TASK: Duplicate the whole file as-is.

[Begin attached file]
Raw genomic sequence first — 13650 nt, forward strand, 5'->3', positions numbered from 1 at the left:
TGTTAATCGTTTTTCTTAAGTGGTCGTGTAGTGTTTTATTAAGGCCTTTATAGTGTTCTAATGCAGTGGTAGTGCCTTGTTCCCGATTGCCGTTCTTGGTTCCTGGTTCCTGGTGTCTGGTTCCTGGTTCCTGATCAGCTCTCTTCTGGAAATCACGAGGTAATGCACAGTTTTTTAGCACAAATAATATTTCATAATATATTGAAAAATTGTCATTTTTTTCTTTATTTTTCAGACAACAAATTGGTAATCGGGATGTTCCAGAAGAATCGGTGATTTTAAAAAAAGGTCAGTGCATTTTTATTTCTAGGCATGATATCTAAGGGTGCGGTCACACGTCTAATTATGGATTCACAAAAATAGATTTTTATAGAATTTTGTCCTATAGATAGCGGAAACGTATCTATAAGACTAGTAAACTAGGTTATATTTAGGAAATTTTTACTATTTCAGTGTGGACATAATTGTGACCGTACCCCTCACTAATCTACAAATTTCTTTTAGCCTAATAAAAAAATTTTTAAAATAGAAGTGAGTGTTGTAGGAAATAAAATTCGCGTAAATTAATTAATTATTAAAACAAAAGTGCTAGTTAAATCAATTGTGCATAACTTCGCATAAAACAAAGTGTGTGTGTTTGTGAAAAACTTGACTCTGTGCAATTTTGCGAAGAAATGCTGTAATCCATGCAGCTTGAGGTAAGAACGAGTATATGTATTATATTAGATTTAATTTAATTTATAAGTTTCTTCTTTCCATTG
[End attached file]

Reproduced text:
Raw genomic sequence first — 13650 nt, forward strand, 5'->3', positions numbered from 1 at the left:
TGTTAATCGTTTTTCTTAAGTGGTCGTGTAGTGTTTTATTAAGGCCTTTATAGTGTTCTAATGCAGTGGTAGTGCCTTGTTCCCGATTGCCGTTCTTGGTTCCTGGTTCCTGGTGTCTGGTTCCTGGTTCCTGATCAGCTCTCTTCTGGAAATCACGAGGTAATGCACAGTTTTTTAGCACAAATAATATTTCATAATATATTGAAAAATTGTCATTTTTTTCTTTATTTTTCAGACAACAAATTGGTAATCGGGATGTTCCAGAAGAATCGGTGATTTTAAAAAAAGGTCAGTGCATTTTTATTTCTAGGCATGATATCTAAGGGTGCGGTCACACGTCTAATTATGGATTCACAAAAATAGATTTTTATAGAATTTTGTCCTATAGATAGCGGAAACGTATCTATAAGACTAGTAAACTAGGTTATATTTAGGAAATTTTTACTATTTCAGTGTGGACATAATTGTGACCGTACCCCTCACTAATCTACAAATTTCTTTTAGCCTAATAAAAAAATTTTTAAAATAGAAGTGAGTGTTGTAGGAAATAAAATTCGCGTAAATTAATTAATTATTAAAACAAAAGTGCTAGTTAAATCAATTGTGCATAACTTCGCATAAAACAAAGTGTGTGTGTTTGTGAAAAACTTGACTCTGTGCAATTTTGCGAAGAAATGCTGTAATCCATGCAGCTTGAGGTAAGAACGAGTATATGTATTATATTAGATTTAATTTAATTTATAAGTTTCTTCTTTCCATTG